5 Strategies to Reduce Travel Anxiety

October 18, 2019


If you have traveled enough, you have probably had at least one experience that didn’t go as planned. This might have resulted in a small inconvenience like a delayed flight or additional charge on your credit card, or it might have been a larger inconvenience like a lost passport, stolen wallet, or foodborne illness. The truth is that when you travel, things rarely go exactly as planned. Unexpected problems like these are headaches for any traveler but can be especially challenging for anxious travelers.

Millions of Americans struggle with anxiety disorders, making it the most common type of mental illness, impacting almost one in every three adults in America. Anxiety can show up in different ways for different people; some people experience a lot of physical symptoms like a racing heart, dizziness and shortness of breath, others will experience racing thoughts about things that might go wrong and others will describe feeling overwhelmed, stressed out, and irritable. The defining characteristics that these disorders share is that they interfere with a person’s life or their ability to function.

If you have struggled with an anxiety disorder, you can probably personally attest to the many ways that anxiety has interfered with your life and/or your ability to function. While anxiety can come up at any point during your normal routine, it is more likely to come up during times when you are faced with new, unexpected situations or challenges… like those you are bound to encounter when you travel. This can be especially difficult because when you are away from home, you also might be away from the people, places, things, and activities that you normally get comfort from. This can leave you with higher levels of anxiety than you normally have and fewer resources and skills to cope. If you are an anxious traveler, read on for tips and strategies on how to avoid letting anxiety drag you down:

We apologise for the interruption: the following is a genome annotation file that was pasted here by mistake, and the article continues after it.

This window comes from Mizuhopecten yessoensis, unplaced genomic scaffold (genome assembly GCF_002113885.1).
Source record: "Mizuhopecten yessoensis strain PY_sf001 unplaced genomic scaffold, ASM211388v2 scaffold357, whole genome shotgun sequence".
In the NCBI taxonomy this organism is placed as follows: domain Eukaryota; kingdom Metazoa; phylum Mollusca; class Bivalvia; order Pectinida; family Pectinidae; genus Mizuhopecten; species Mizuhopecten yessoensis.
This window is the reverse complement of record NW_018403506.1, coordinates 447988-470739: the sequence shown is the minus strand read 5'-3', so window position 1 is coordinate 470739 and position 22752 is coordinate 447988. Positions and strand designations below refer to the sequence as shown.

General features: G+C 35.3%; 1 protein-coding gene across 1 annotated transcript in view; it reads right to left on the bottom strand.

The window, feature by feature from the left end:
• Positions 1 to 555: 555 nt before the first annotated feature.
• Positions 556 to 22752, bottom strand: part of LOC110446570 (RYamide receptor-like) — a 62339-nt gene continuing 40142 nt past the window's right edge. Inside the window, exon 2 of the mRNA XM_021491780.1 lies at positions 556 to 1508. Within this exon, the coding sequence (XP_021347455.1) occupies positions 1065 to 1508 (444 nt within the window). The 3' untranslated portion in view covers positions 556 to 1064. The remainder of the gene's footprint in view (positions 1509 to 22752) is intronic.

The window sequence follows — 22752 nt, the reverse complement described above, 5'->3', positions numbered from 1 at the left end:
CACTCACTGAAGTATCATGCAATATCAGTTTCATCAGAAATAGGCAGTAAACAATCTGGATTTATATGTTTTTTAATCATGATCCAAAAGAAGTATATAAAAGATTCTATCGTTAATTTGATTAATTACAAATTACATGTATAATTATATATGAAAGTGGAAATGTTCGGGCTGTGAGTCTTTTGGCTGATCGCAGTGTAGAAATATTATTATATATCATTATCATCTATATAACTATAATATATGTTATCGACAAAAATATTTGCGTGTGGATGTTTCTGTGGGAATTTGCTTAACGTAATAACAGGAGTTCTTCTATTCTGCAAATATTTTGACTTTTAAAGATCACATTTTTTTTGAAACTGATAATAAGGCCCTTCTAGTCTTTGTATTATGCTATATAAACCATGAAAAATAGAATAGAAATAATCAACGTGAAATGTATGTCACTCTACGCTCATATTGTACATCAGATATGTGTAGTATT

Do your research

Some degree of research usually helps travelers make the most of their time away but may be even more essential for travelers with anxiety. Sometimes knowing more about where you are going and what to expect can add more certainty to your plan, reducing your anxiety. Luckily, the internet has paved in-roads to even the most obscure places in the world, and it is usually easy to find accurate information that can help you be more prepared for your trip. Checking in with reputable sources of information like the US Department of State’s Travel Advisories or official tourism sites can also sometimes help you avoid risks or headaches that are more common in the place you are visiting.


Plan Ahead

Traveling is most enjoyable when you are able to focus on the more enjoyable and relaxing aspects, instead of the logistical ones. Often, taking care of the logistics beforehand makes it more likely you will spend less of your trip making these arrangements. When possible, booking your flights, hotels, tours, and making at least a rough itinerary helps you make the most of your time, while also reducing stress and anxiety. Planning ahead also means making sure that you consider the possibility that you will become anxious while on your trip and preparing for what might help you if that happens. This includes things that might help you feel relaxed or calm like guided meditations, essential oils, and of course any prescribed medications.

Small acts of courage